# Control Engineering

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INTRODUCTION
Control engineering is the discipline that applies control theory to design systems with predictable behaviors. The practice uses sensors to measure the output performance of the device being controlled and those measurements can be used to give feedback to the input actuators that can make corrections toward desired performance. There are two major divisions in control theory, namely, classical and modern, which have direct implications over the control engineering applications. Classical Control Theory

The scope of classical control theory is limited to single-input and single-output (SISO) system design. The system analysis is carried out in time domain using differential equations, in complex-s domain with Laplace transform or in frequency domain by transforming from the complex-s domain. All systems are assumed to be second order and single variable, and higher-order system responses and multivariable effects are ignored. A controller designed using classical theory usually requires on-site tuning due to design approximations. Modern Control Theory

Modern control theory is carried out strictly in the complex-s or the frequency domain, and can deal with multi-input and multi-output (MIMO) systems. This overcomes the limitations of classical control theory in more sophisticated design problems, such as fighter aircraft control. In modern design, a system is represented as a set of first order differential equations defined using state variables. Nonlinear, multivariable, adaptive and robust control theories come under this division. MATLAB:

MATLAB stands for "Matrix Laboratory" and is a numerical computing environment and fourth-generation programming language. Developed by Math Works, MATLAB allows matrix manipulations, plotting of functions and data, implementation of algorithms, creation of user interfaces, and interfacing with programs written in other languages, including C, C++, and Fortran. QUESTION: 1

Ships at sea undergo motion about their roll axis, as shown in Figure Q1 below,

Figure Q1
Fins called stabilizers are used to reduce this rolling motion. The stabilizers can be positioned by a closed-loop roll control system that consists of components, such as fin actuators and sensors, as well as the ship’s roll dynamics. Assume the rolling dynamics, which relates the roll-angle output, θ(s), to a disturbance-torque input, TD(s), is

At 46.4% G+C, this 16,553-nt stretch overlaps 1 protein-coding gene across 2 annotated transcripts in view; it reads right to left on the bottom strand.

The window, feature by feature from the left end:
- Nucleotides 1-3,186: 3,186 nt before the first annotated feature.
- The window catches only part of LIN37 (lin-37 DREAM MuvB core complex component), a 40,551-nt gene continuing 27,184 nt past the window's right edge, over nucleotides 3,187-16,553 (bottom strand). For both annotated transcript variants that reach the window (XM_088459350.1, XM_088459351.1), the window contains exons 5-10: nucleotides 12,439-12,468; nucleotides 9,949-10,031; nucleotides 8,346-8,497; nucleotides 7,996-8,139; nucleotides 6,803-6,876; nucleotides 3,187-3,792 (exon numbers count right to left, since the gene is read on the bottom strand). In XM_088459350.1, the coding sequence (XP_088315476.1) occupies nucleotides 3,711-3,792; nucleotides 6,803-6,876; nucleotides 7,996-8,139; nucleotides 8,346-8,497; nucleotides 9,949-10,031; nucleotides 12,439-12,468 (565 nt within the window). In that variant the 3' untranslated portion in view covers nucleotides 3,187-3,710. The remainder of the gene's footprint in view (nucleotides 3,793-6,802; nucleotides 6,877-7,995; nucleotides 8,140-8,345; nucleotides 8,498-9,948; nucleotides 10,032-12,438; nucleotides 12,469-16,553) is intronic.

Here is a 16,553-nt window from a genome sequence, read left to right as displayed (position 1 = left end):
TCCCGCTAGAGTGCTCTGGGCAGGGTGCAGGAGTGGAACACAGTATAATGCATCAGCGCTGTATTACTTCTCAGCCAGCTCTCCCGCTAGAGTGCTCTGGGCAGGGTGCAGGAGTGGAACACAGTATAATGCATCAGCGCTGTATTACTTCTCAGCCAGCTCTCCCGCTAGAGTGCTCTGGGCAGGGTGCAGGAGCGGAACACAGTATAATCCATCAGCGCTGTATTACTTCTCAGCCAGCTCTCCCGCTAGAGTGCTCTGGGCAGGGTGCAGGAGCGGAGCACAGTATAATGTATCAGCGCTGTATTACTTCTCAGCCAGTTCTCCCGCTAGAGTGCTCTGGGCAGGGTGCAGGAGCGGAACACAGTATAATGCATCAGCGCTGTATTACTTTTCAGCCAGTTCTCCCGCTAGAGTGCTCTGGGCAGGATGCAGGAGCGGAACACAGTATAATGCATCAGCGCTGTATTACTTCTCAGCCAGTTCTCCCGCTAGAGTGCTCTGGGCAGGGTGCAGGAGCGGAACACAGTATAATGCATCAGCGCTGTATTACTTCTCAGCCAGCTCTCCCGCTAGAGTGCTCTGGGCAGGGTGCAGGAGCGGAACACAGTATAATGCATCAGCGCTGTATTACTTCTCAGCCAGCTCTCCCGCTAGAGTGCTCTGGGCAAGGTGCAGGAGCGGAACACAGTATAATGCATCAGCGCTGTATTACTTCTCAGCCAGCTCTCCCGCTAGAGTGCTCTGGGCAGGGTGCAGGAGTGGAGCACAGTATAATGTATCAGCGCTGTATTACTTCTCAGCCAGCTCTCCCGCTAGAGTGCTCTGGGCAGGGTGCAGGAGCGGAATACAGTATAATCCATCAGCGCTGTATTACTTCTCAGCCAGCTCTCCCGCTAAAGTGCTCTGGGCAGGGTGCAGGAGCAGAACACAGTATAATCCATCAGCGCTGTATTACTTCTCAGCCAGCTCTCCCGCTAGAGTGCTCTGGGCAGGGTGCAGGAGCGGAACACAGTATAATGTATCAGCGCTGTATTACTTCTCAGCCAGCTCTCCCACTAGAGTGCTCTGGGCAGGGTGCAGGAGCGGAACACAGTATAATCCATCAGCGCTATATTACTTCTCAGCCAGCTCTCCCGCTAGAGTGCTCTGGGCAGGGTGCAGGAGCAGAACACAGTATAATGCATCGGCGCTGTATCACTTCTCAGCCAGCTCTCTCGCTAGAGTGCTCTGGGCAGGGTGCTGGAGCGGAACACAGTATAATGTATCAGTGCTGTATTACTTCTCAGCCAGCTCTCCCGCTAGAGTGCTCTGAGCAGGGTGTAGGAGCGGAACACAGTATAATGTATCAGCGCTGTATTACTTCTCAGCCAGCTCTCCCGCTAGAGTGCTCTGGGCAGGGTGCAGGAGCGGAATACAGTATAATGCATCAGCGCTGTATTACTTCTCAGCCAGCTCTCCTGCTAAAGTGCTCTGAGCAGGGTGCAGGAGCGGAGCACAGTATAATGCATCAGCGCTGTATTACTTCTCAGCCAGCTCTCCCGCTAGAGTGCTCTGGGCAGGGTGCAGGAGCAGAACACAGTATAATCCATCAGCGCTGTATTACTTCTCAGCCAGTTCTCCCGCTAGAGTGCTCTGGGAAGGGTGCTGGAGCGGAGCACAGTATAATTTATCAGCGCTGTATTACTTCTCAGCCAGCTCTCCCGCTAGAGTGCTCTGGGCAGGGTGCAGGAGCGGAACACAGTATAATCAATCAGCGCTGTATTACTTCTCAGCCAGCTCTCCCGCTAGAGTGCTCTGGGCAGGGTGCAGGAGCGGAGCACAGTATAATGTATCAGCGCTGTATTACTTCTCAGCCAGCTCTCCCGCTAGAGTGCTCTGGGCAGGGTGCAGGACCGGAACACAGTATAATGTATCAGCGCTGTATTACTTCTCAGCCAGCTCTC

Obtain the following:

a.Evaluate the natural frequency, damping ratio, peak time, settling time, rise time, and percent overshoot.

b.Evaluate the analytical expression for the output response to a unit step input.

c.Use MATLAB to solve (a) and (b) and plot the response found in (b).

(a)
Assuming a second-order approximation:
ωn2 = 2.25 Therefore ωn = 1.5
2ζωn = 0.5 Therefore ζ = 0.167
TS = 4/ζωn = 16
TP = π/ωn = 2.12
%OS = e-ζπ / x 100 = 58.8%
ωnTr = 1.169 therefore, Tr = 0.77.

(b)

Taking the inverse Laplace transform

(c)

Program:
'(a)'
numg=2.25;
deng=[1 0.5 2.25];
G=tf(numg,deng)
omegan=sqrt(deng(3))
zeta=deng(2)/(2*omegan)
Ts=4/(zeta*omegan)
Tp=pi/(omegan*sqrt(1-zeta^2))
pos=exp(-zeta*pi/sqrt(1-zeta^2))*100
t=0:.1:2;
[y,t]=step(G,t);
Tlow=interp1(y,t,.1);
Thi=interp1(y,t,.9);
Tr=Thi-Tlow

'(b)'
numc=2.25*[1 2];
denc=conv(poly([0 -3.57]),[1 2 2.25]);
[K,p,k]=residue(numc,denc)

'(c)'
[y,t]=step(G);
plot(t,y)
title('Roll Angle Response')
xlabel('Time(seconds)')
ylabel('Roll Angle(radians)')
Computer Response:
ans =
(a)
Transfer function:
2.25
------------------
s^2 + 0.5 s + 2.25
omegan = 1.5000
zeta = 0.1667
Ts = 16
Tp = 2.1241
pos = 58.8001
Tr = 0.7801

ans =
(b)
K = 0.1260
-0.3431 + 0.1058i
-0.3431 - 0.1058i
0.5602
p = -3.5700
-1.0000 + 1.1180i
-1.0000 - 1.1180i
0
k = []

ans =
(c)

QUESTION: 2

The block diagram of a video laser disc recording system is shown in Figure Q2...